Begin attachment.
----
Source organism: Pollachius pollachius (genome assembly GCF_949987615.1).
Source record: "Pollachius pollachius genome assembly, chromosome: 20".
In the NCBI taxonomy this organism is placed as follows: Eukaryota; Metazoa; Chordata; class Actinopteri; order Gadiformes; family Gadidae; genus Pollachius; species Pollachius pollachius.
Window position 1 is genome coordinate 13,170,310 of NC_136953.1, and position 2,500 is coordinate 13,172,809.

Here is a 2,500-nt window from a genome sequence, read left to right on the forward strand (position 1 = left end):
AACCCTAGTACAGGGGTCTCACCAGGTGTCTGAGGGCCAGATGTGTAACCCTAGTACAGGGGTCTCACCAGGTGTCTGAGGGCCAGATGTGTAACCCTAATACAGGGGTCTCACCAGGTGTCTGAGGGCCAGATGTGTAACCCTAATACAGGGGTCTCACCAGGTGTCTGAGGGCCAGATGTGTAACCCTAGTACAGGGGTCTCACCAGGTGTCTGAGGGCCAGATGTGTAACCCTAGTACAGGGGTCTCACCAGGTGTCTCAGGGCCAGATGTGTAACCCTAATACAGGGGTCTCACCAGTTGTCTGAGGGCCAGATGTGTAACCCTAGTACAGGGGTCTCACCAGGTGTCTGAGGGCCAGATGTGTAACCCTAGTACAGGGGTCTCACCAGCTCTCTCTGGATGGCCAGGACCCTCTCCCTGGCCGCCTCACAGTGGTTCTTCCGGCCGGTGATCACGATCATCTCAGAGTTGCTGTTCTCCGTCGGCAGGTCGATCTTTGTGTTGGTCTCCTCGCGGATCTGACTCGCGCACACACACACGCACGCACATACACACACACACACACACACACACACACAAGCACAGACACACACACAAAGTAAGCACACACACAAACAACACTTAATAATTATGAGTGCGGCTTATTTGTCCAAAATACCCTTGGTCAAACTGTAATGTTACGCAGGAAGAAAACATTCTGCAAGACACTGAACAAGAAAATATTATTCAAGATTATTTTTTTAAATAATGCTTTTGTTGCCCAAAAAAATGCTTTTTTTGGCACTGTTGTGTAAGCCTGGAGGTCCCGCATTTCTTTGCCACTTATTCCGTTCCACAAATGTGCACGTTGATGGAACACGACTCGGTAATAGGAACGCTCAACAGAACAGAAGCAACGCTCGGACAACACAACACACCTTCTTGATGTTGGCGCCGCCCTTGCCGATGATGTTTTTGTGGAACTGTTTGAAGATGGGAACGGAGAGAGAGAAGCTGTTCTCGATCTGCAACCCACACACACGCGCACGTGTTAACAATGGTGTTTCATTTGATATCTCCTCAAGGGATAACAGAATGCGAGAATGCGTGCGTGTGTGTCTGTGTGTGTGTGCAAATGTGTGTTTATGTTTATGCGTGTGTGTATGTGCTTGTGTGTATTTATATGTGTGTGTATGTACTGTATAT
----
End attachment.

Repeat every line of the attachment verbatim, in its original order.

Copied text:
Source organism: Pollachius pollachius (genome assembly GCF_949987615.1).
Source record: "Pollachius pollachius genome assembly, chromosome: 20".
In the NCBI taxonomy this organism is placed as follows: Eukaryota; Metazoa; Chordata; class Actinopteri; order Gadiformes; family Gadidae; genus Pollachius; species Pollachius pollachius.
Window position 1 is genome coordinate 13,170,310 of NC_136953.1, and position 2,500 is coordinate 13,172,809.

Here is a 2,500-nt window from a genome sequence, read left to right on the forward strand (position 1 = left end):
AACCCTAGTACAGGGGTCTCACCAGGTGTCTGAGGGCCAGATGTGTAACCCTAGTACAGGGGTCTCACCAGGTGTCTGAGGGCCAGATGTGTAACCCTAATACAGGGGTCTCACCAGGTGTCTGAGGGCCAGATGTGTAACCCTAATACAGGGGTCTCACCAGGTGTCTGAGGGCCAGATGTGTAACCCTAGTACAGGGGTCTCACCAGGTGTCTGAGGGCCAGATGTGTAACCCTAGTACAGGGGTCTCACCAGGTGTCTCAGGGCCAGATGTGTAACCCTAATACAGGGGTCTCACCAGTTGTCTGAGGGCCAGATGTGTAACCCTAGTACAGGGGTCTCACCAGGTGTCTGAGGGCCAGATGTGTAACCCTAGTACAGGGGTCTCACCAGCTCTCTCTGGATGGCCAGGACCCTCTCCCTGGCCGCCTCACAGTGGTTCTTCCGGCCGGTGATCACGATCATCTCAGAGTTGCTGTTCTCCGTCGGCAGGTCGATCTTTGTGTTGGTCTCCTCGCGGATCTGACTCGCGCACACACACACGCACGCACATACACACACACACACACACACACACACACAAGCACAGACACACACACAAAGTAAGCACACACACAAACAACACTTAATAATTATGAGTGCGGCTTATTTGTCCAAAATACCCTTGGTCAAACTGTAATGTTACGCAGGAAGAAAACATTCTGCAAGACACTGAACAAGAAAATATTATTCAAGATTATTTTTTTAAATAATGCTTTTGTTGCCCAAAAAAATGCTTTTTTTGGCACTGTTGTGTAAGCCTGGAGGTCCCGCATTTCTTTGCCACTTATTCCGTTCCACAAATGTGCACGTTGATGGAACACGACTCGGTAATAGGAACGCTCAACAGAACAGAAGCAACGCTCGGACAACACAACACACCTTCTTGATGTTGGCGCCGCCCTTGCCGATGATGTTTTTGTGGAACTGTTTGAAGATGGGAACGGAGAGAGAGAAGCTGTTCTCGATCTGCAACCCACACACACGCGCACGTGTTAACAATGGTGTTTCATTTGATATCTCCTCAAGGGATAACAGAATGCGAGAATGCGTGCGTGTGTGTCTGTGTGTGTGTGCAAATGTGTGTTTATGTTTATGCGTGTGTGTATGTGCTTGTGTGTATTTATATGTGTGTGTATGTACTGTATAT